Tribeca: Lupita Nyong'o, Other Stars Reflect on Need to Tell Diverse Women's Stories at Time's Up Event
At the day-long event, which featured a number of Hollywood figures, Ashley Judd read a letter for sexual-assault survivors; other participants included Julianne Moore, Marisa Tomei, Mira Sorvino and Amber Tamblyn.
Months after gender-equality organization Time's Up established itself amid a nationwide reckoning with sexual misconduct, as claims of inappropriate behavior were leveled against high-profile men in various industries, including Hollywood, the organization hosted its first New York City event at the Tribeca Film Festival on Saturday.
The day-long series of panels featured a number of Hollywood stars who have participated in the #MeToo and Time's Up movements, as well as individuals from other industries. Throughout the event, those who took the stage talked about their own experiences with gender inequality and sexual misconduct.
Julianne Moore and Jurnee Smollett-Bell took the stage early on Saturday, and Moore said the movement has helped her recognize indiscretions that had occurred in her past, as well as start the conversation about these issues with her teenage daughter.
“When this movement started, I felt sure that I hadn’t personally been a victim of sexual harassment or assault. But I as I read and listened to the countless other women’s stories, I began to look at my experiences through a different lens,” she said. “Our understanding of what is acceptable has been skewed by the fact that egregious behavior has been normalized by society and those who speak out have been the ones who are stigmatized, as opposed to the perpetrators. And then I realized that I had never spoken to my teenage daughter about these experiences that I had and how I handled them. The actions of Time’s Up prompted me to have important conversations with her about what behaviors are and are not acceptable.”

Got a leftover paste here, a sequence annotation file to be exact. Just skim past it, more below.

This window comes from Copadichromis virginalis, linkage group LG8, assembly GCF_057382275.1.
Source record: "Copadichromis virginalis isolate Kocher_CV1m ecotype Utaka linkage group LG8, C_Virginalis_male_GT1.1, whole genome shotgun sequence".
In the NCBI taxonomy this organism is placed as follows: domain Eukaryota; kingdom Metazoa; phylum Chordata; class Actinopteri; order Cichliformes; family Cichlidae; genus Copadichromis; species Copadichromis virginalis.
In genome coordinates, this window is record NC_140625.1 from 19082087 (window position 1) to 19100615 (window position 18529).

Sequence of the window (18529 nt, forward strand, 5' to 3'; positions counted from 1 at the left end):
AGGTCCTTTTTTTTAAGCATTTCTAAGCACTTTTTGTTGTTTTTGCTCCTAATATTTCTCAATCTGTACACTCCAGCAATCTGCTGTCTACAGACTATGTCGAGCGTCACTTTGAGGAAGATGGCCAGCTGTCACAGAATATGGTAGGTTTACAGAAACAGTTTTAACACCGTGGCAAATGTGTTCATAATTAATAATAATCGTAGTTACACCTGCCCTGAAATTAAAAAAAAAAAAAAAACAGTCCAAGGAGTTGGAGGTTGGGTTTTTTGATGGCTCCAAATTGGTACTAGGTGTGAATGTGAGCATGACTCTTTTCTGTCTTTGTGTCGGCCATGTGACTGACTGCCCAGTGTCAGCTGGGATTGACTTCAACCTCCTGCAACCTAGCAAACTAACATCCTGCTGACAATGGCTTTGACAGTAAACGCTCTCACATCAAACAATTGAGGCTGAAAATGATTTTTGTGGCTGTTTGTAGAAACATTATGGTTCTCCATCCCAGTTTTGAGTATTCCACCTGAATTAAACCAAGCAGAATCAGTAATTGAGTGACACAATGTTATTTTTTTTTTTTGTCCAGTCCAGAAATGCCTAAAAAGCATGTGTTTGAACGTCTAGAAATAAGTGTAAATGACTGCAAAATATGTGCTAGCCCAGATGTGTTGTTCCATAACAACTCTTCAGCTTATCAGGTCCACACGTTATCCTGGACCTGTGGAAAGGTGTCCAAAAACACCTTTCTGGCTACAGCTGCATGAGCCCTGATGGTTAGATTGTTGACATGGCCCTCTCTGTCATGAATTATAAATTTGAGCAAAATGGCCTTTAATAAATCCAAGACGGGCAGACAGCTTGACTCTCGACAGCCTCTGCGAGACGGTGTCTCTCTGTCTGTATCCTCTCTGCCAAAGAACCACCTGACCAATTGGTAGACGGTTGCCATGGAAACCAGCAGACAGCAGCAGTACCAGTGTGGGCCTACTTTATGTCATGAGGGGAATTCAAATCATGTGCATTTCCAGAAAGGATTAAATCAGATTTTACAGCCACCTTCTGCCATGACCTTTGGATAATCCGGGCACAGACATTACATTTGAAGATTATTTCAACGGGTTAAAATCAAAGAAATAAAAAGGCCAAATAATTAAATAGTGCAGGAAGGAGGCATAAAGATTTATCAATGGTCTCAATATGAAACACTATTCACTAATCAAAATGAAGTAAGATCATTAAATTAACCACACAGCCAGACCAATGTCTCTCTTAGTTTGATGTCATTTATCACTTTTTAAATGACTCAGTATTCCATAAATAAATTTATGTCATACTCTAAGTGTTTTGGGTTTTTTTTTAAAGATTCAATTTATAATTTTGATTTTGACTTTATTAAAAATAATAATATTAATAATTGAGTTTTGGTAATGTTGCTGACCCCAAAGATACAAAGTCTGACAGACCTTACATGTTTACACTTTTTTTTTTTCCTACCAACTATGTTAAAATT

Later in the day, two separate panels addressed the issues of representing diverse female stories and perspectives on screen and of increasing the number of women helming such films, amid continually poor statistics about the number of female directors on top-grossing movies.
Director-producers Haifaa Al-Mansour, Jennifer Fox, Kimberly Reed and Lisa Cortes participated in one panel, and actresses Lupita Nyong’o, Cynthia Erivo, Amber Tamblyn and Mira Sorvino participated in another discussion.
“As an actress who grew up watching everyone but myself, I feel like part of changing the narrative is changing the perspective of the narrative,” said Nyong’o. The Oscar winner said she is focusing on African stories and emphasized the importance of finding a way to relate to different people’s stories. She also spoke about the importance of having other women help her bring these projects to life.
“I know my story best, and I want to be able to tell my story and tell it with people like me who also feel this gaping hole of representation,” she said.
Tamblyn, meanwhile, spoke about the importance of educating people on the issues. “It’s most important that we keep pushing people to understand us and don’t tolerate anything less than that,” she said.
Ashley Judd, who was one of the first stars to accuse Harvey Weinstein of misconduct, read a letter she had written to sexual assault survivors. “It is our birthright to know in our bones that it wasn’t our fault,” she said.
“I think when we change ourselves, we change the world,” Judd said, adding, “Don’t expect to have all of the healing all at once.”
Others participating in the event included two of the women behind the Tribeca Film Festival, Jane Rosenthal and Paula Weinstein; actresses Mariska Hargitay, Sienna Miller, Marisa Tomei and Sasheer Zamata; and #MeToo founder Tarana Burke.
Proceeds from the day went to the Time's Up Legal Defense Fund.